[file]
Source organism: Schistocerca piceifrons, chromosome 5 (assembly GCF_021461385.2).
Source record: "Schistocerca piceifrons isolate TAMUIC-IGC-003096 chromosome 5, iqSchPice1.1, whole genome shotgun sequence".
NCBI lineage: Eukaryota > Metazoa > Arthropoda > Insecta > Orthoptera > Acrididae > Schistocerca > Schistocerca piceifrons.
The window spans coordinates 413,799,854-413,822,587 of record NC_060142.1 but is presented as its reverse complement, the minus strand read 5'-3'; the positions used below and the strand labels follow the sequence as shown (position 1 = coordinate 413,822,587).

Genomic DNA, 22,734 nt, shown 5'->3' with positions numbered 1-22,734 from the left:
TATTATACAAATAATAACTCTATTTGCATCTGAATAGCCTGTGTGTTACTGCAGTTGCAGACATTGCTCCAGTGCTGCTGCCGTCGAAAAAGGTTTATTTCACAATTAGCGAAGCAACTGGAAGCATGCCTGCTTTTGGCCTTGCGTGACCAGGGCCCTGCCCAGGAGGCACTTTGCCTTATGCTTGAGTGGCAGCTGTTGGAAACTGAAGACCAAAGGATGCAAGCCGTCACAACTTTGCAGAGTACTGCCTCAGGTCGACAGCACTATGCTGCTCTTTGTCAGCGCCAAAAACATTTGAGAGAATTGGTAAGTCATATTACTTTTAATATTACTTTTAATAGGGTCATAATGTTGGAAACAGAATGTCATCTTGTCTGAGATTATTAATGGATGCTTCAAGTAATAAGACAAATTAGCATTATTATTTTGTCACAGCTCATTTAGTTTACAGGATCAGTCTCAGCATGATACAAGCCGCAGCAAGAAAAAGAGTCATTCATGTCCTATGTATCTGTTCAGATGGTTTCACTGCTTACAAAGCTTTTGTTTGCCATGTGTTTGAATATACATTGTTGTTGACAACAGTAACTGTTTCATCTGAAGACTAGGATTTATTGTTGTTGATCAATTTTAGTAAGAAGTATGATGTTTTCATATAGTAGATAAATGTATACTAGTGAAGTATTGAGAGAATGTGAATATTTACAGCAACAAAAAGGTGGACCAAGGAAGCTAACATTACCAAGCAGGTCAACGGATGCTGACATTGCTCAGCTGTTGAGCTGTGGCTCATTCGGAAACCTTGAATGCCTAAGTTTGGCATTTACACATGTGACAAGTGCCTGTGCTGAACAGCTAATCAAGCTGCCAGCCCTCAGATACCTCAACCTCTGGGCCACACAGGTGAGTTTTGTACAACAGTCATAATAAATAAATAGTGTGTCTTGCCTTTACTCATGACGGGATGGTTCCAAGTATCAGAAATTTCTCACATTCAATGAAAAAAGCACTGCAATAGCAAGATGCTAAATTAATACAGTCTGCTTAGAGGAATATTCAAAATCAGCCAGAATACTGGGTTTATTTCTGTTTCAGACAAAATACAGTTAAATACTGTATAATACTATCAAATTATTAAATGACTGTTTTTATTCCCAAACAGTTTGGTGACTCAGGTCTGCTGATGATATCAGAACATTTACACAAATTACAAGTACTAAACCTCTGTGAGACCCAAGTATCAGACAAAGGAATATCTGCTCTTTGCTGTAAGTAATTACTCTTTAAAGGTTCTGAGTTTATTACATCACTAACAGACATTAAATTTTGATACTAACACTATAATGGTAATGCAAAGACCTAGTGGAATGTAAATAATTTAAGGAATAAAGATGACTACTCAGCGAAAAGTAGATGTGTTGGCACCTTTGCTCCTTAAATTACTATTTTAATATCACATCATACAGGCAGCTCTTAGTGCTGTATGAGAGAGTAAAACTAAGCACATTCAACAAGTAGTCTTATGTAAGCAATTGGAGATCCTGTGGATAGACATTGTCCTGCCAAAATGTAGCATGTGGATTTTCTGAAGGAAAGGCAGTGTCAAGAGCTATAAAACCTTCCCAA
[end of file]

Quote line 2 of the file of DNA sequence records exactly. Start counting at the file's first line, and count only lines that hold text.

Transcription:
Source record: "Schistocerca piceifrons isolate TAMUIC-IGC-003096 chromosome 5, iqSchPice1.1, whole genome shotgun sequence".